My Bucket List

I don’t have a lot of things on my bucket list yet, I’m still adding, but all of them have something in common: TRAVEL! After I graduate from university, I want to work whilst travelling so I can see all these places, you know, before I pick a career path and get a job and all. F*ck going straight into a job I hate for the rest of my life, I want to see the world. I’m still young and I have all my life ahead of me, so why not do all these things when I still have the time?!

  1. Learn to dive in the Great Barrier Reef
  2. Travel Australia for a year
  3. Volunteer with Big Cats in South Africa/ Gap360 Volunteer with Big Cats in South Africa
  4. Road trip in America – and go to Universal Studios and Disneyland
  5. Go to Cuba before it changes
  6. Volunteer in China with pandas
  7. Teach English as a Foreign Language in China and Cambodia
  8. Dive in Bali
  9. Graduate Mental Health Placement in Bali or Sri Lanka
  10. Travel around Italy – Rome, Venice, Naples, Milan, Florence, Pisa and Sicily
  11. Go to Santorini in Greece
  12. Volunteer with Elephants in Thailand and go island hopping

What sort of things are on your bucket lists? I’d love to hear about your ideas and future plans! I’m still thinking of things to add so I might borrow some of your ideas, who knows?


Top 6 Things To Do In Amsterdam

I visited Amsterdam earlier this year on my 20th birthday, but I went with my university society and it was for about 4 days so we had enough time to do most of the things we wanted to do. And I thought I’d give you a list of what awesome things you can do there. It’s one of my favourite places in the world and I wish I could have stayed longer to do absolutely all the touristy things that I could possibly do there. Buy anyway, here’s the list:

The Anne Frank House. This was an amazing experience, and it was really emotional. There were pieces of her diary written all over the walls and pictures of her and her best friend, her family. And her father was recorded on video which you could watch. You can go into all of the rooms where they ate, slept, cooked, and there was even a mini model plan of their house. It told you all about their life and how Anne Frank really wanted to get published. And I didn’t know this, but they had another family living with them before they were ratted out. It really opened my eyes. But don’t get to this house too late, as in, you have to get there at like 9am so you don’t have to wait in the queue for 3 hours. The queue is a mile and a bit long, sometimes it’s even worse than that. So you have to wake up early if you want to get in with enough time to see all the other wonderful attractions in Amsterdam. Also, there’s a cafe. Yay for coffee. If you’re a fan of The Fault In Our Stars, yes, it looks exactly like that inside. And yes, the stairs ARE that steep. They’re even steeper in person.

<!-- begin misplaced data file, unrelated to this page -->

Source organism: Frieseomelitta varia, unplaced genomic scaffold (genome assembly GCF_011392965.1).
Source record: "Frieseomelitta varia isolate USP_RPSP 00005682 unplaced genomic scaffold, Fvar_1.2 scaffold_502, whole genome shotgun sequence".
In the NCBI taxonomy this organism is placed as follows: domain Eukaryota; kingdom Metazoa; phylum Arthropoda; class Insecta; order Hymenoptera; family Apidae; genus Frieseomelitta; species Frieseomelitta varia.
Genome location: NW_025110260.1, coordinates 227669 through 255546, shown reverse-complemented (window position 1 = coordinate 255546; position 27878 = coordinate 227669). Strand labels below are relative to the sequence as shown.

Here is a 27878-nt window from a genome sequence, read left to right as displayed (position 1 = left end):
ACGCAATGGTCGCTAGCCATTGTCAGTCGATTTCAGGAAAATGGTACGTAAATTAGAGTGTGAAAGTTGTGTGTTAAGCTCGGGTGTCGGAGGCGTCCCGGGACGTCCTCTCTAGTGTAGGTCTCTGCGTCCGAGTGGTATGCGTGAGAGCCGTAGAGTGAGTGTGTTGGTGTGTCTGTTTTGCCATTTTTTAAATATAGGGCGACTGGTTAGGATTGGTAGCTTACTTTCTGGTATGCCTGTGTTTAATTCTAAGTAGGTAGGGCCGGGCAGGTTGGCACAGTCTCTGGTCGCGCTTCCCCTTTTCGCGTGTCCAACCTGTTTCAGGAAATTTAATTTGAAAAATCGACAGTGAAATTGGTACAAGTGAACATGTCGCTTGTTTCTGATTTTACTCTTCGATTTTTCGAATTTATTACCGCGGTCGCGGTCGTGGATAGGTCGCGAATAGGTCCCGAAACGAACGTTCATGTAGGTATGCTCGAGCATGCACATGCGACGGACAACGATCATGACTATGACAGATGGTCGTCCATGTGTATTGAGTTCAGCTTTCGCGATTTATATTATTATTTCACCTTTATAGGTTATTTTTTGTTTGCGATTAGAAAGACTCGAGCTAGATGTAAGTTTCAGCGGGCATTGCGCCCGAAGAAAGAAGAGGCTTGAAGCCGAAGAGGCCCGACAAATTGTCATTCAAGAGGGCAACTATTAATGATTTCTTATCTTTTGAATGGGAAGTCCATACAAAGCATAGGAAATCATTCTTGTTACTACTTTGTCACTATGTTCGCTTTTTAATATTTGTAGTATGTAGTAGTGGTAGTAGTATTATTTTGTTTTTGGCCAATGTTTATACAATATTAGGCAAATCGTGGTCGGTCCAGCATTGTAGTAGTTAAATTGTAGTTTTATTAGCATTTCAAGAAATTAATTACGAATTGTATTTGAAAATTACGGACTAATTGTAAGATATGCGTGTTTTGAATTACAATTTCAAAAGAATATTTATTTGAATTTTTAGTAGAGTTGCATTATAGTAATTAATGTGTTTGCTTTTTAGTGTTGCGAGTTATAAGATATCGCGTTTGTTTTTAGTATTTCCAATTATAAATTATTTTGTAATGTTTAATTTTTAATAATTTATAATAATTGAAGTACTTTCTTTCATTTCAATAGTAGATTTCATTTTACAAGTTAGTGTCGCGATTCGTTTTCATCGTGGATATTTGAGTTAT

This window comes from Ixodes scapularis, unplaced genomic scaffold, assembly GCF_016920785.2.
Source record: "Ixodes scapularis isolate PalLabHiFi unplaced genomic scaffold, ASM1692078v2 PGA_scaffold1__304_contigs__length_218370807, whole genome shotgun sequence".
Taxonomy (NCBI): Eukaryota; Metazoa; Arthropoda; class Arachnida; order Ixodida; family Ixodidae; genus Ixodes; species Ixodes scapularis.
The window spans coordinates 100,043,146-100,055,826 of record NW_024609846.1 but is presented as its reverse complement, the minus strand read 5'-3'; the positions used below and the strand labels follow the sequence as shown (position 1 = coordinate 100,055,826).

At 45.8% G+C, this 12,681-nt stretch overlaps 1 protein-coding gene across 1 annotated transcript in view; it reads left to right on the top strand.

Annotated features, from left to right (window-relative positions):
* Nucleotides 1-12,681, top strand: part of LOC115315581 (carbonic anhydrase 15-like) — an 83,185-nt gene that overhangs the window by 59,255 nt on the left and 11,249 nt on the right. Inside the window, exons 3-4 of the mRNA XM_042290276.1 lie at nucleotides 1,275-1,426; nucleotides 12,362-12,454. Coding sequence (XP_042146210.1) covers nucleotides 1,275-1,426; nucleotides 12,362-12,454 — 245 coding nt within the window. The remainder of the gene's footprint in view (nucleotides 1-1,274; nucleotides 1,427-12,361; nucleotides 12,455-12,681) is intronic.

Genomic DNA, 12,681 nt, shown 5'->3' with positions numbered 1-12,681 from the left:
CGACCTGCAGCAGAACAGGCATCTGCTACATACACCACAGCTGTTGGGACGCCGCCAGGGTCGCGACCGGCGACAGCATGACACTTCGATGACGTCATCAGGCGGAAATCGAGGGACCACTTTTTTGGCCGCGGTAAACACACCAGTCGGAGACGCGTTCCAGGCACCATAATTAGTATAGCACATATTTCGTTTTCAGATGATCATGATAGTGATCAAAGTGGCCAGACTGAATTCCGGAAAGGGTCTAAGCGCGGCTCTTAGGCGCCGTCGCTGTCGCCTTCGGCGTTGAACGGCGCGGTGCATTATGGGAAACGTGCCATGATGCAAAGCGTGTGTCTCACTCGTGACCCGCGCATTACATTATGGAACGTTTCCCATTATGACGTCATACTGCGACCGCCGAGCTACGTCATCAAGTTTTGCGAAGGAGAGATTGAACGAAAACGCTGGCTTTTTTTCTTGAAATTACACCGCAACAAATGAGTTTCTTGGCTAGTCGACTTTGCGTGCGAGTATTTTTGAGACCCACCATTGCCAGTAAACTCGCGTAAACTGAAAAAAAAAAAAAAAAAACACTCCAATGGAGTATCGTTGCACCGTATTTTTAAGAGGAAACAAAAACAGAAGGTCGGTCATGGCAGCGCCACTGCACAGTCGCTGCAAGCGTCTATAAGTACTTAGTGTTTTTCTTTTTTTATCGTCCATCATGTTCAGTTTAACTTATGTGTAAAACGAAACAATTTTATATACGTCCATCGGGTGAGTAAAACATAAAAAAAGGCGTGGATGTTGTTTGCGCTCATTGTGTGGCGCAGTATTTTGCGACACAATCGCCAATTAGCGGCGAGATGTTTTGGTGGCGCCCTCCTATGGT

anne frank house.jpg

Van Gogh Museum. ALL the pretty paintings and drawings! There were HUNDREDS of paintings and drawings, and a lot of them were Van Gogh’s inspiration and influences, including french contemporaries like Manet and Monet, key influences like Lhermitte, Daubigny and Millet and Delacroix, and also Van Gogh’s friends Gauguin and Bernard. I was kind of disappointed though because I didn’t see The Starry Night which is what I was expecting. It’s the largest collection of works by Vincent Van Gogh and each room was different. It takes around 2-3 hours to walk around if you want to read every caption next to every painting and see every model and listen to every letter Van Gogh wrote to people and their replies. Yeah, you can do that. I learned a lot about this artist, other than that he cut off his left ear on 23 December 1888. So if you’re interested in Van Gogh’s eventful life, this museum is for you. For the record, there are A LOT of self-portraits. It’s like the 1800’s version of a selfie but with more effort, and a whole heap of flowers/blossoms and landscapes. Turns out, though, that Starry Night, even though it’s probably the most well-known, is not all there is to Van Gogh. For one, I had no idea he also painted in Japanese style.

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The Sex Museum. Yes, it’s as weird as it sounds. Seriously. And it’s very detailed and very explicit. If you have an aversion to that kind of thing, this place is not for you. There were thousands of pictures of people having sex, which is what you would expect, obviously, it’s in the title. And there was a whole room entirely dedicated to BDSM. Yeah. So if that’s what you’re into, go ahead. You’ll love this place. If you want to be shocked and surprised and intrigued all at the same time then you literally have to go here. But go with someone else, it’s just weird if you go on your own. There are giant penises and boobs everywhere. I’m not even exaggerating. There a whole variety of interesting images, sculptures and paintings, and displays. It’s probably better than you think it is. You will not be disappointed but you may be scarred for life.

sex museum.jpg